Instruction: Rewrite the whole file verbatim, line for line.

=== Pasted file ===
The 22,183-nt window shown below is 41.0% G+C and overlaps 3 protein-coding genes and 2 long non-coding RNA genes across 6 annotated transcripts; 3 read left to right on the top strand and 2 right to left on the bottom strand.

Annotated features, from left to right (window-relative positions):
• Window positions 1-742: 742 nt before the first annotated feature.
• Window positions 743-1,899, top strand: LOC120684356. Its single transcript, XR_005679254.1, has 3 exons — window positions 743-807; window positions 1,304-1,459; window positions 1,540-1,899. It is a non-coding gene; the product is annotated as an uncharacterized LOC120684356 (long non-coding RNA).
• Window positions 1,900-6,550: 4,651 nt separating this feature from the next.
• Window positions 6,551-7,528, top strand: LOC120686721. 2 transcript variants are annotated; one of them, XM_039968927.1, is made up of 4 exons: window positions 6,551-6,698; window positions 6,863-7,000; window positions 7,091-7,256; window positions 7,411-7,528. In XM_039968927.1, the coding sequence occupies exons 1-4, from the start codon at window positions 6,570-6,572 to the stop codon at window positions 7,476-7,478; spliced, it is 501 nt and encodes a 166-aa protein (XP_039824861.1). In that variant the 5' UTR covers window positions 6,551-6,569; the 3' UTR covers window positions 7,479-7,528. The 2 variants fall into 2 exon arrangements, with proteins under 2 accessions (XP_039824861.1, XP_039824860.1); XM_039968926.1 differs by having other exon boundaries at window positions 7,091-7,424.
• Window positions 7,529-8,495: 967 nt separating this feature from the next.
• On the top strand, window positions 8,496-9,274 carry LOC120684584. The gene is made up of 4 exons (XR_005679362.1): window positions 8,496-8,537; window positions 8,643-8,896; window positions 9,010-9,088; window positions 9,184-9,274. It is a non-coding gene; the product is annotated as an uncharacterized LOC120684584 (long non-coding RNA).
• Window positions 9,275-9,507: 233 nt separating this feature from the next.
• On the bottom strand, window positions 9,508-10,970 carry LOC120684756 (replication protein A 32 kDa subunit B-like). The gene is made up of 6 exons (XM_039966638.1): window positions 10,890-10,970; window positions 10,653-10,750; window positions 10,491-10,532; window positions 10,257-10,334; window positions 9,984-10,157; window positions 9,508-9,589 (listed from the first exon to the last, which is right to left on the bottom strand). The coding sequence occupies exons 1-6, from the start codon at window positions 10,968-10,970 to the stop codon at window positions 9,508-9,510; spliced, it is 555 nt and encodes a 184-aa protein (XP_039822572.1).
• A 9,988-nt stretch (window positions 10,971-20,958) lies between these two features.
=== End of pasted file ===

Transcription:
The 22,183-nt window shown below is 41.0% G+C and overlaps 3 protein-coding genes and 2 long non-coding RNA genes across 6 annotated transcripts; 3 read left to right on the top strand and 2 right to left on the bottom strand.

Annotated features, from left to right (window-relative positions):
• Window positions 1-742: 742 nt before the first annotated feature.
• Window positions 743-1,899, top strand: LOC120684356. Its single transcript, XR_005679254.1, has 3 exons — window positions 743-807; window positions 1,304-1,459; window positions 1,540-1,899. It is a non-coding gene; the product is annotated as an uncharacterized LOC120684356 (long non-coding RNA).
• Window positions 1,900-6,550: 4,651 nt separating this feature from the next.
• Window positions 6,551-7,528, top strand: LOC120686721. 2 transcript variants are annotated; one of them, XM_039968927.1, is made up of 4 exons: window positions 6,551-6,698; window positions 6,863-7,000; window positions 7,091-7,256; window positions 7,411-7,528. In XM_039968927.1, the coding sequence occupies exons 1-4, from the start codon at window positions 6,570-6,572 to the stop codon at window positions 7,476-7,478; spliced, it is 501 nt and encodes a 166-aa protein (XP_039824861.1). In that variant the 5' UTR covers window positions 6,551-6,569; the 3' UTR covers window positions 7,479-7,528. The 2 variants fall into 2 exon arrangements, with proteins under 2 accessions (XP_039824861.1, XP_039824860.1); XM_039968926.1 differs by having other exon boundaries at window positions 7,091-7,424.
• Window positions 7,529-8,495: 967 nt separating this feature from the next.
• On the top strand, window positions 8,496-9,274 carry LOC120684584. The gene is made up of 4 exons (XR_005679362.1): window positions 8,496-8,537; window positions 8,643-8,896; window positions 9,010-9,088; window positions 9,184-9,274. It is a non-coding gene; the product is annotated as an uncharacterized LOC120684584 (long non-coding RNA).
• Window positions 9,275-9,507: 233 nt separating this feature from the next.
• On the bottom strand, window positions 9,508-10,970 carry LOC120684756 (replication protein A 32 kDa subunit B-like). The gene is made up of 6 exons (XM_039966638.1): window positions 10,890-10,970; window positions 10,653-10,750; window positions 10,491-10,532; window positions 10,257-10,334; window positions 9,984-10,157; window positions 9,508-9,589 (listed from the first exon to the last, which is right to left on the bottom strand). The coding sequence occupies exons 1-6, from the start codon at window positions 10,968-10,970 to the stop codon at window positions 9,508-9,510; spliced, it is 555 nt and encodes a 184-aa protein (XP_039822572.1).
• A 9,988-nt stretch (window positions 10,971-20,958) lies between these two features.